Bob received a fancy pressure canner for Christmas from his mother and father and finally gave it a try Saturday. We have a glass top stove, so he has been leery of putting that much weight on it. But turns out, it did just fine. I believe he said he did 7 quarts of beans. As with most gardening and homesteading tasks, there’s a learning curve. While waiting for the beans to seal (pop!), the lids buckled under pressure. After a call to his father, Bob learned he shouldn’t have tightened the rings down so hard. And it’s best not to pack too many beans in each quart because they swell a little as they take on water during processing, which could put pressure on the seals as well. BUT, when his father made the same mistake years ago, it turned out alright. His beans still stayed fresh in their jars for years. We will keep an occasional eye on them, though.

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pickle jars

Earlier this week, more bread and butter pickles were canned. If we have an apocalypse, we are going to be pickle eating survivors. lol

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jar cabinet

Speaking of stashes… we have a growing stash of canned veggies from this year alone. We have another shelf or two from previous years, which we are slowly eating up.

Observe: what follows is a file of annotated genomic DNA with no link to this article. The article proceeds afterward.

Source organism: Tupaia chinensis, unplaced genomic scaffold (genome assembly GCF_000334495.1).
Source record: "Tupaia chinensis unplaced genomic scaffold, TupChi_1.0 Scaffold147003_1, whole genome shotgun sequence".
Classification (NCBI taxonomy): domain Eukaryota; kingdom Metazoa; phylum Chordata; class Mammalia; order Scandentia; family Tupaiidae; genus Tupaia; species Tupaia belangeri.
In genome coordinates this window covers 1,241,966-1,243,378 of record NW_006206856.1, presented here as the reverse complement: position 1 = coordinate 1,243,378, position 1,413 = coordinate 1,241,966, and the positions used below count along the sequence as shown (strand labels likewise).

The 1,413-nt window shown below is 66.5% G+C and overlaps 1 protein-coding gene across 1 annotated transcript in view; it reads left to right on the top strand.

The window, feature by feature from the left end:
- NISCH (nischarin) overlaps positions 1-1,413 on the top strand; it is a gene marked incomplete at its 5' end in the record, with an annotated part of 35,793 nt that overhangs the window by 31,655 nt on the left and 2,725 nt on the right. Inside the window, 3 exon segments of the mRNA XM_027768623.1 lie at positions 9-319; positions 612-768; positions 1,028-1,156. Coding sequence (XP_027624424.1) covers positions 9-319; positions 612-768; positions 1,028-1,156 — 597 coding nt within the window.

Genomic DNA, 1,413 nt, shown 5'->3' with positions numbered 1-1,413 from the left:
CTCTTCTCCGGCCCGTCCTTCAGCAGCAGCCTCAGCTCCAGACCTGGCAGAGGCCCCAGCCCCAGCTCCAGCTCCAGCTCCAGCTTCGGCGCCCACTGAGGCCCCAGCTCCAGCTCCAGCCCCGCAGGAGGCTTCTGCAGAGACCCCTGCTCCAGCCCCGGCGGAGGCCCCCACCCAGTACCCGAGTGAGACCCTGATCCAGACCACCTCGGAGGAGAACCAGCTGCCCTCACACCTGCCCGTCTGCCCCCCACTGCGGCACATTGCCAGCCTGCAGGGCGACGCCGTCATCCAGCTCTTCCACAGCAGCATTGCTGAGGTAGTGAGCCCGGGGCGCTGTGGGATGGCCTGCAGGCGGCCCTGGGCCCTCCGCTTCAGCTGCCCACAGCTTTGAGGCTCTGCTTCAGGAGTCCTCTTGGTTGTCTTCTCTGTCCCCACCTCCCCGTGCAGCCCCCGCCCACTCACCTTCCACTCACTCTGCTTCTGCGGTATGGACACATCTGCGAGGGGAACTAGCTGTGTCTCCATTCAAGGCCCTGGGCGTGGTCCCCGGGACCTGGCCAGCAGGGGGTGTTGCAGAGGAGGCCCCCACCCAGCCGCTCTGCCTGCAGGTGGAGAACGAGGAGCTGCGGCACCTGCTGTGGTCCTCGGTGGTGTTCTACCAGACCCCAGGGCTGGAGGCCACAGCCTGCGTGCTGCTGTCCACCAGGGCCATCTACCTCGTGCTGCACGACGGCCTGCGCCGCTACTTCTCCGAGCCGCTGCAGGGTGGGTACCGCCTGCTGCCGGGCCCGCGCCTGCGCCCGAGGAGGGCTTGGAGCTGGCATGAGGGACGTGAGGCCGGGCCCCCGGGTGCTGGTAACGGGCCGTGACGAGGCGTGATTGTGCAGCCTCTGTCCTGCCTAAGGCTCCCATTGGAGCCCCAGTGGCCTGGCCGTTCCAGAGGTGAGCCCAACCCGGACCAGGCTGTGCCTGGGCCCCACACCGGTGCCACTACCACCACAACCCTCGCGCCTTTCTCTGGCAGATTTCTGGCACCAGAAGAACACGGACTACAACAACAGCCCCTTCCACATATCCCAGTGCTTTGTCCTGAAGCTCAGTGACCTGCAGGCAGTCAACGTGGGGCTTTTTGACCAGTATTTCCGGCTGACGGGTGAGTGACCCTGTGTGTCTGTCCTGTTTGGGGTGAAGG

While Bob canned beans on Saturday, it was grocery shopping day for me. There was a trip to the Little Red Barn for eggs, Aldis for dairy/meat, Dollar Tree for zip lock bags, and Meijer for the balance. That just about does me in for the day!

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keto cookies

After sleeping in and watching Bob finish up freeze-packing the collards, I got to work in the kitchen making some low-carb treats for my daughter and I who are on Keto together. These are some almond flour based chocolate chip cookies, 1 net carb each. One batch I baked a little too long and they ended up looking a little toasty, but taste just like the 2nd batch which came out much nicer looking. The 2nd batch is pictured. Ashley said, “They’re good mom.” I like a Keto-win. 🙂